Cowboys' Elliott withdraws appeal of six-game ban
Dallas Cowboys running back Ezekiel Elliott has withdrawn his appeal against his six-game suspension.
Elliott served the first game of his ban this past Sunday against the Atlanta Falcons after the Second U.S. Circuit Court of Appeals denied his request for an emergency injunction at a hearing last Thursday in New York.
A series of injunctions and restraining orders had allowed Elliott to play up to that point, but a three-judge panel decided against another injunction.
A hearing was scheduled for December 1, however, Elliott has instead decided he will serve the entirety of his ban.
Elliott is eligible to return for a December 24 matchup with the Seattle Seahawks in Dallas. The Cowboys (5-4) have turned to Alfred Morris, Rod Smith and Darren McFadden in Elliott's absence.
His agents Rocky Arceneaux and Frank Salzano said in a statement: "In consultation with the NFLPA [NFL Players Association] and his lawyers, and after careful deliberation and review of the recent Second Circuit decisions, Mr. Elliott has decided to forego any further appeals and will serve the remaining suspension.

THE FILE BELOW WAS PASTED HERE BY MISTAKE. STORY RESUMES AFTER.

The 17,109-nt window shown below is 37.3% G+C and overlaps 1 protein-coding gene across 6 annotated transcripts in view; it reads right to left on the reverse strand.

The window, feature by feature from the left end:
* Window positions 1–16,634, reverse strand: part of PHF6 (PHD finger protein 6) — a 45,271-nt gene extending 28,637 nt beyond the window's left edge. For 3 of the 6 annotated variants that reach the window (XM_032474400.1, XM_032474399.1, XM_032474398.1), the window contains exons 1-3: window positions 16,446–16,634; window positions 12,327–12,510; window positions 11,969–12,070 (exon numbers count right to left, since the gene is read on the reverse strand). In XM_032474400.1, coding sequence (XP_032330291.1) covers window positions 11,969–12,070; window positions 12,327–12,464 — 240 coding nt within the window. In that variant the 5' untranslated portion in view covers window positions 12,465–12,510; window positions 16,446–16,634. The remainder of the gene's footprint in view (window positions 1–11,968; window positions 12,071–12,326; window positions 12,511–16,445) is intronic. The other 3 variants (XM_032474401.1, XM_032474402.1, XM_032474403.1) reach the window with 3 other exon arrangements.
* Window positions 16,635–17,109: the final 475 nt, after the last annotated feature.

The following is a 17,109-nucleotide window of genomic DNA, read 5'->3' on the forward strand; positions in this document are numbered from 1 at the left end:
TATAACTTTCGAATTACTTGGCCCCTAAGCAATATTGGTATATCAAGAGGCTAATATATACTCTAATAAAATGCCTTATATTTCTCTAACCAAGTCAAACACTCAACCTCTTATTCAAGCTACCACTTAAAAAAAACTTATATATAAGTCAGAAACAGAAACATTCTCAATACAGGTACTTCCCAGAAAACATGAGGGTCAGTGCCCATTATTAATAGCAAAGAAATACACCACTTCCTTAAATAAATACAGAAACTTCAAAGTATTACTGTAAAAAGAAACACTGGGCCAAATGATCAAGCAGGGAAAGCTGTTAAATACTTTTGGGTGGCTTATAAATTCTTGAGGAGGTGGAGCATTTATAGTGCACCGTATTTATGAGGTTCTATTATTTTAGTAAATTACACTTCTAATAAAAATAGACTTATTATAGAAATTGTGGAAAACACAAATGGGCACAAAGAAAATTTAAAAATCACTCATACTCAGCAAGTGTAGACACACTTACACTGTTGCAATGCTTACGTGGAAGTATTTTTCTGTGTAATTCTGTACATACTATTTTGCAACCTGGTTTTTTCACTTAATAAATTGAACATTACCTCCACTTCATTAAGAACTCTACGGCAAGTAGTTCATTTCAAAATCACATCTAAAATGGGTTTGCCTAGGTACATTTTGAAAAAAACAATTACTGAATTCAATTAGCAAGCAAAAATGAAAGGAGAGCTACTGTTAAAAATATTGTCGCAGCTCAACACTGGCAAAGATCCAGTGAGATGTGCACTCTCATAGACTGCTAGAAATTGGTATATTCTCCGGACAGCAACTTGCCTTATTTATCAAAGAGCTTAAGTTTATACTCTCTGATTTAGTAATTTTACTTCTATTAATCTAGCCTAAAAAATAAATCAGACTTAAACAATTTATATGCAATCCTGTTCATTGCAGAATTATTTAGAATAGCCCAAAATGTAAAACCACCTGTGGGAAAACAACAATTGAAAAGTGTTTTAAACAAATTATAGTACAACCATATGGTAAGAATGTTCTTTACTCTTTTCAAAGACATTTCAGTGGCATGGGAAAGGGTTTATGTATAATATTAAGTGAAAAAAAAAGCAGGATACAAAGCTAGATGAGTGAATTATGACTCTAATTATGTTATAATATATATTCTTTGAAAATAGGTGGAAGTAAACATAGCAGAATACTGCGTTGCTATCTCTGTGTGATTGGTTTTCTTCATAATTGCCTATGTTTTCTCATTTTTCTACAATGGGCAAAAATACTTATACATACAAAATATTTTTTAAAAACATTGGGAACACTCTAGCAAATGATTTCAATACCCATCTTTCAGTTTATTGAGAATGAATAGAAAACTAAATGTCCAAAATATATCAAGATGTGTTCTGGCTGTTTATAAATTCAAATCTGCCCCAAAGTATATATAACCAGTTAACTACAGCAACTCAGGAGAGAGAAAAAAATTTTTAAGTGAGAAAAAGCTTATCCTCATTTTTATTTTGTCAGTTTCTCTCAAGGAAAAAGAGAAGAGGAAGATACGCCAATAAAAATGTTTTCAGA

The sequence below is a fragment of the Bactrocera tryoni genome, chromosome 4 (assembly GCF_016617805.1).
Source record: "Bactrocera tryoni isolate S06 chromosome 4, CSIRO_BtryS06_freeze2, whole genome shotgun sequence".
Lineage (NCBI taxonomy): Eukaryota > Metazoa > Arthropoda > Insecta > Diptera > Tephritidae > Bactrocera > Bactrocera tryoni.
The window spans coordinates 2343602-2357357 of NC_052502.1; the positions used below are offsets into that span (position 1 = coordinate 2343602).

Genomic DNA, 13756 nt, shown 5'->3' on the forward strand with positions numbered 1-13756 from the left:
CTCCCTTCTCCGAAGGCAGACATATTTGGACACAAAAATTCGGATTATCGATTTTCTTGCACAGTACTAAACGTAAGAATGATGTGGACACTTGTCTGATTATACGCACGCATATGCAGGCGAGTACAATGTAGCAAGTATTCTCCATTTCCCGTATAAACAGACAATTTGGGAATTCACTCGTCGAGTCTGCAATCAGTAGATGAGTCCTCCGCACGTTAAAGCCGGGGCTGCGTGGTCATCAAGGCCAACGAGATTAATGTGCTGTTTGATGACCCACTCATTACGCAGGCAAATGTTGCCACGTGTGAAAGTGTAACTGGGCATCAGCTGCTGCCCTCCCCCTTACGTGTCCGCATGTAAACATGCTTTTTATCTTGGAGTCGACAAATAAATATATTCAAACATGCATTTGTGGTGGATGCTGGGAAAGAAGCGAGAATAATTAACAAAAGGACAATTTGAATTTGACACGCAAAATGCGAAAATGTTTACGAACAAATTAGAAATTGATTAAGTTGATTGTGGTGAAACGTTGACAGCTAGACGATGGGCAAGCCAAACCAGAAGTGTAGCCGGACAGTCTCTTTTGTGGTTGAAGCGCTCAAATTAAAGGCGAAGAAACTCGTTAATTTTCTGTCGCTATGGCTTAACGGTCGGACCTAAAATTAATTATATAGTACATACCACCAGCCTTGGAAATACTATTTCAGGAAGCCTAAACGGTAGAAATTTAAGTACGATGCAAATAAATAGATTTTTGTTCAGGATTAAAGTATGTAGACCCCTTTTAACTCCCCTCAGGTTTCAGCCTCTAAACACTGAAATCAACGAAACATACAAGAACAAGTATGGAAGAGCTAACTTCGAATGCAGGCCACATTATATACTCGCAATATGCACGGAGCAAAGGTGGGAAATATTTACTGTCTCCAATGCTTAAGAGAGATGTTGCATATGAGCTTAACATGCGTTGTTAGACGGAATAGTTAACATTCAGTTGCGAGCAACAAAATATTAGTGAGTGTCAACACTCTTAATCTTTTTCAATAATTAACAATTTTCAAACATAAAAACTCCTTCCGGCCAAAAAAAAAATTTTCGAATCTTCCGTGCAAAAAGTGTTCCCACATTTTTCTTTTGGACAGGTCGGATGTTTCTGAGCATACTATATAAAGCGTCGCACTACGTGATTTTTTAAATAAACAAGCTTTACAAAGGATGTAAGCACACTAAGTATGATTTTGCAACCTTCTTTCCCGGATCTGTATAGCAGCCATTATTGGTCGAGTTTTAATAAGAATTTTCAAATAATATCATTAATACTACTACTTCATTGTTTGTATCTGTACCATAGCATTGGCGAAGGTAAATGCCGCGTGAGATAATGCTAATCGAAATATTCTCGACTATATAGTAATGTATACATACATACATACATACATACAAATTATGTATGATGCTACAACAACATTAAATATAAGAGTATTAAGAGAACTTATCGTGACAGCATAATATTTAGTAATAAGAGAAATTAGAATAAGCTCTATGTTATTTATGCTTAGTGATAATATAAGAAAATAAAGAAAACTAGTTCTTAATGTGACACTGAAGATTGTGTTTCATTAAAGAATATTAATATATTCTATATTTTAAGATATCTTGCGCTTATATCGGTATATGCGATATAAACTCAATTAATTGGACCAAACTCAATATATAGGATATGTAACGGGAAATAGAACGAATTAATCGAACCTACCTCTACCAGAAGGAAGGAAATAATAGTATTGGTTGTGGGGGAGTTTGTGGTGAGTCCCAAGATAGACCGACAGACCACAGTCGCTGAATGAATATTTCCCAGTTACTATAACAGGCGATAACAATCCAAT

"This decision arises from a practical assessment of the current legal landscape. Mr. Elliott's desire for closure in this matter is in his best interests, as well as the best interests of his team-mates, family and friends.
"This decision is in no way an admission of any wrongdoing, and Mr. Elliott is pleased that the legal fight mounted by him and his team resulted in the disclosure of many hidden truths regarding this matter, as well public exposure of the NFL's mismanagement of its disciplinary process.
"Mr. Elliott will maximise this time away from the game and come back even stronger both on and off the field. He intends to release a final personal statement in the upcoming weeks and until then we have no further comment."<script></script>
The suspension stems from a domestic violence allegation by Elliott's former girlfriend in July of 2016. NFL commissioner Roger Goodell initially decided there was enough "persuasive evidence supporting" Tiffany Thompson's allegations of domestic abuse. Elliott has not faced legal charges in connection with the accusations.
The NFLPA immediately appealed Goodell's suspension decision, enabling Elliott to play while the case worked its way through the legal system.